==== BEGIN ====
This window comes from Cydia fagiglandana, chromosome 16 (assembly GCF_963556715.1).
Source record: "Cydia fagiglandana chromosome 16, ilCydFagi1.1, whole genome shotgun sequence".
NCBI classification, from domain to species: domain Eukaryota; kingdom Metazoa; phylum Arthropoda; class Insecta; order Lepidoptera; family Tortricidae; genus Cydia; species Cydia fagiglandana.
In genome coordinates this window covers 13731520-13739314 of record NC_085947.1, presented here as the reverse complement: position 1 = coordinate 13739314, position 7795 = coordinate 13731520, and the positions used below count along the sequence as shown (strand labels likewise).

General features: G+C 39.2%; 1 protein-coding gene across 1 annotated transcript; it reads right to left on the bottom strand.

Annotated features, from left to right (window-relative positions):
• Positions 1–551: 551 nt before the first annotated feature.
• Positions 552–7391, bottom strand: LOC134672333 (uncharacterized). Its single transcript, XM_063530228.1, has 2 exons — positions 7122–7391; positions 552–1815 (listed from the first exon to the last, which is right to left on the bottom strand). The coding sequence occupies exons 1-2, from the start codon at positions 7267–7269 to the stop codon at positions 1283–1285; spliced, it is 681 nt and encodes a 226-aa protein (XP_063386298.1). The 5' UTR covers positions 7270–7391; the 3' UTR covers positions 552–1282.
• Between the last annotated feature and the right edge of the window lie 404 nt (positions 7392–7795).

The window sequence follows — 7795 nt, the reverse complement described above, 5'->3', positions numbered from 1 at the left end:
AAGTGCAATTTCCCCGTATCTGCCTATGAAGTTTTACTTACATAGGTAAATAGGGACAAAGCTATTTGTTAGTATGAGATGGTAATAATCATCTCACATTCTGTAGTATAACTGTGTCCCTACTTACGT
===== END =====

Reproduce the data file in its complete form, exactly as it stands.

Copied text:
This window comes from Cydia fagiglandana, chromosome 16 (assembly GCF_963556715.1).
Source record: "Cydia fagiglandana chromosome 16, ilCydFagi1.1, whole genome shotgun sequence".
NCBI classification, from domain to species: domain Eukaryota; kingdom Metazoa; phylum Arthropoda; class Insecta; order Lepidoptera; family Tortricidae; genus Cydia; species Cydia fagiglandana.
In genome coordinates this window covers 13731520-13739314 of record NC_085947.1, presented here as the reverse complement: position 1 = coordinate 13739314, position 7795 = coordinate 13731520, and the positions used below count along the sequence as shown (strand labels likewise).

General features: G+C 39.2%; 1 protein-coding gene across 1 annotated transcript; it reads right to left on the bottom strand.

Annotated features, from left to right (window-relative positions):
• Positions 1–551: 551 nt before the first annotated feature.
• Positions 552–7391, bottom strand: LOC134672333 (uncharacterized). Its single transcript, XM_063530228.1, has 2 exons — positions 7122–7391; positions 552–1815 (listed from the first exon to the last, which is right to left on the bottom strand). The coding sequence occupies exons 1-2, from the start codon at positions 7267–7269 to the stop codon at positions 1283–1285; spliced, it is 681 nt and encodes a 226-aa protein (XP_063386298.1). The 5' UTR covers positions 7270–7391; the 3' UTR covers positions 552–1282.
• Between the last annotated feature and the right edge of the window lie 404 nt (positions 7392–7795).

The window sequence follows — 7795 nt, the reverse complement described above, 5'->3', positions numbered from 1 at the left end:
AAGTGCAATTTCCCCGTATCTGCCTATGAAGTTTTACTTACATAGGTAAATAGGGACAAAGCTATTTGTTAGTATGAGATGGTAATAATCATCTCACATTCTGTAGTATAACTGTGTCCCTACTTACGT